Pearl Cleage’s play “Flyin’ West,” an M Ensemble production currently on stage at the beautiful new performing arts center in Liberty City, the Sandrell Rivers Theatre, is set in humble Nicodemus, Kansas, the only remaining western town established by African Americans during the reconstruction period following the Civil War. Set in 1898, the play focuses on the lives of Sophie (Brandiss ..
Esteban, (http://estebanlapelicula.com/en/) the debut of Cuban director Jonal Cosculluela being premiered at The Miami Light Project tells the story of a 9 year old, living in Havana with his mother, who’s raising him as a single parent, and his perseverance following his dream of becoming a musician. The challenges seem overwhelming. Esteban and his mother struggle to make ends meet (htt..
Desperate times call for desperate measures. For some, that might mean taking a second or third job. Or robbing a bank. Or moving in with family. For Casey, a straight lip-syncing Elvis impersonator in a Panama City bar, desperation means forsaking the King’s rhinestone-studded jumpsuit for leg hair-hiding pantyhose, fake boobs and big-hair wigs, the better to sell himself as a fa..
Writing about “Broken Snow,” the Ben Andron thriller now getting its world premiere at the J’s Cultural Arts Theatre (JCAT) in North Miami Beach, is a proposition almost as tricky as the play itself. The intricately structured 90-minute drama is loaded with surprises, twists and turns, all revealed at precisely the right moment so that the play builds to its shattering conclusion..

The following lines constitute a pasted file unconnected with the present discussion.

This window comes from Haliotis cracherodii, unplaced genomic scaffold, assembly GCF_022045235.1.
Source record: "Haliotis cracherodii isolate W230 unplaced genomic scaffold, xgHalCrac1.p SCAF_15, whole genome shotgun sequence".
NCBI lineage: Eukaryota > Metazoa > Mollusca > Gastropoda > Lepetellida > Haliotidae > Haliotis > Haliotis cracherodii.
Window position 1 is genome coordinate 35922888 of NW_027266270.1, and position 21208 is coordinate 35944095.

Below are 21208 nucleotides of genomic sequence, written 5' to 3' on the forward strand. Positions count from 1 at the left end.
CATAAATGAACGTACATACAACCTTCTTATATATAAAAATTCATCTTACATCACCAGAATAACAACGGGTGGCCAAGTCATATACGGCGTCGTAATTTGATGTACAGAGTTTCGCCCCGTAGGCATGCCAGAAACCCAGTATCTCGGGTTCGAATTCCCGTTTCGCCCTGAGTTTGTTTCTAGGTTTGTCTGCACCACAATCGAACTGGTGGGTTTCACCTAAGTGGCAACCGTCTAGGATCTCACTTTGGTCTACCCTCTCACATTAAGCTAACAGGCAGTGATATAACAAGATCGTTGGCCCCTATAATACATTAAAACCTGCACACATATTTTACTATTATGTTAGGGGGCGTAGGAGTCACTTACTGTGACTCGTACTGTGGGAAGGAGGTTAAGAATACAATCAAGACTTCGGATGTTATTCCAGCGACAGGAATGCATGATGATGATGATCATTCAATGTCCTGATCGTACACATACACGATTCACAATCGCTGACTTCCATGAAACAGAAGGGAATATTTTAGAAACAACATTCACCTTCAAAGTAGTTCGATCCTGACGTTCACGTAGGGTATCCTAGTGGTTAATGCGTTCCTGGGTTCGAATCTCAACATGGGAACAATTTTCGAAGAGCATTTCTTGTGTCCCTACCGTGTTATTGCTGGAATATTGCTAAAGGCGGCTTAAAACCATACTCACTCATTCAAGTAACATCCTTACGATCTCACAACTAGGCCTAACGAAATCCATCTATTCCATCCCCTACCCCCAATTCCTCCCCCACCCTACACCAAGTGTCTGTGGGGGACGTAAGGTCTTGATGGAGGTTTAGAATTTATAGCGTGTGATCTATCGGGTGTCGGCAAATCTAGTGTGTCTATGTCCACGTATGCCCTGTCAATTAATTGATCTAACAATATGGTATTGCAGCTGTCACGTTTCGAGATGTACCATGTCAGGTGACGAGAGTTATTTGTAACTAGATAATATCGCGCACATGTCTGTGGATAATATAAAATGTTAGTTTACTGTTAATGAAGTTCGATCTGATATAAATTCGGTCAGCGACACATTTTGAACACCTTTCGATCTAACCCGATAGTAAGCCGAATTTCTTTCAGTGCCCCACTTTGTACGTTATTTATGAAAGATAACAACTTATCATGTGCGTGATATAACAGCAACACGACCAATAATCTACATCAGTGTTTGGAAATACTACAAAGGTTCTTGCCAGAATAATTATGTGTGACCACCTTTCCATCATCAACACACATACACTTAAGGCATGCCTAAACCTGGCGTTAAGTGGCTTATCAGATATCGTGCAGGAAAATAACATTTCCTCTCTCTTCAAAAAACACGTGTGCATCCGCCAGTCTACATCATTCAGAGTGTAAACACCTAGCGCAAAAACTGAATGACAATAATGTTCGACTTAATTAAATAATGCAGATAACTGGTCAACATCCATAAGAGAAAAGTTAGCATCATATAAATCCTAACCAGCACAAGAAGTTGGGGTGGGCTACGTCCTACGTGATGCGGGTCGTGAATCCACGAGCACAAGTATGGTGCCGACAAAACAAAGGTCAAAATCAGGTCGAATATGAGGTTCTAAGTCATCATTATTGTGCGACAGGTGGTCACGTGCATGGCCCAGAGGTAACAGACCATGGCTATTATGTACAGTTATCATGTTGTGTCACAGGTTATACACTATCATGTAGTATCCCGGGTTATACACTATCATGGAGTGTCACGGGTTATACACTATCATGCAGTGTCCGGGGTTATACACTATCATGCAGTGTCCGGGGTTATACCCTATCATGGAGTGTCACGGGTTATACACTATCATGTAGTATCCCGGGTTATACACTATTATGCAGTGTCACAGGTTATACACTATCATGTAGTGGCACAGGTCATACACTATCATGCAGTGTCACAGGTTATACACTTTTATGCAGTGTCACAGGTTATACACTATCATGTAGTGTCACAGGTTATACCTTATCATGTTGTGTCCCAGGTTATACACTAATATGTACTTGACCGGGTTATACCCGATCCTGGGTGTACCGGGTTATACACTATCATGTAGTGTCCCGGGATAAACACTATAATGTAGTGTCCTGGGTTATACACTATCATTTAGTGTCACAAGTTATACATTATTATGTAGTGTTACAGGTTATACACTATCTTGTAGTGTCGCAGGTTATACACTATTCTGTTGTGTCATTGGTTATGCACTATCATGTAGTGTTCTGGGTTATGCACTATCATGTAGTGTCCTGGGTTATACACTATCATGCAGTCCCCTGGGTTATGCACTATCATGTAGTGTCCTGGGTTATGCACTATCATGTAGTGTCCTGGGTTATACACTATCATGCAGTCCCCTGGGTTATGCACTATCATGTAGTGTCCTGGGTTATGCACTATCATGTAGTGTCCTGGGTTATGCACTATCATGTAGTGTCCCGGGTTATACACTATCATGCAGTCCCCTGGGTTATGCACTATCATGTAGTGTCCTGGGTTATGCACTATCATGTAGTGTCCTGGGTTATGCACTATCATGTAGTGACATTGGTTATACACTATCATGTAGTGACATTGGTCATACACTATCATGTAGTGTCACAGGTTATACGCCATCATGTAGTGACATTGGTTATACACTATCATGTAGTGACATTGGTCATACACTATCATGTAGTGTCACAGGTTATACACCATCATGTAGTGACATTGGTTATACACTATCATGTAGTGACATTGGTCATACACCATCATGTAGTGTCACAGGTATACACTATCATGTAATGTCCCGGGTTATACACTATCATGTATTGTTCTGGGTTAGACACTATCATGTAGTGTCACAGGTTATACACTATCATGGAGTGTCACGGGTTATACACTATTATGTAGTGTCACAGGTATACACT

As this steamy spring melts into a sweltering summer, Actors’ Playhouse is inviting theater lovers to a wedding – a big, fat Jewish-WASP wedding, otherwise known as the Broadway musical “It Shoulda Been You.” Though the show seemingly takes place in the present, the piece by book writer-lyricist Brian Hargrove and composer Barbara Anselmi is an old-fashioned, stereotype-filled throwba..
'Death & Harry Houdini' Makes Another Magical Moment at ArshtDennis Watkins knows how to make an entrance. In the House Theatre of Chicago’s “Death & Harry Houdini,” now back at the Arsht Center’s Carnival Studio Theater five years after it first wowed Miami audiences, Watkins arrives onstage with the help of theater technology unknown in Houdini’s day. Dangling upside dow..
Director Carlos Lechuga’s masterful unspooling of time in his second feature film “Santa y Ándres” constructs a uniquely Cuban mix of tedium and despair, resulting in an emotionally intense experience that sneaks up on the viewer in plain sight. The film opens with the stillness of a landscape painting: the eastern Cuban countryside of 1983 – rugged, lush, and verdant. The statuesque..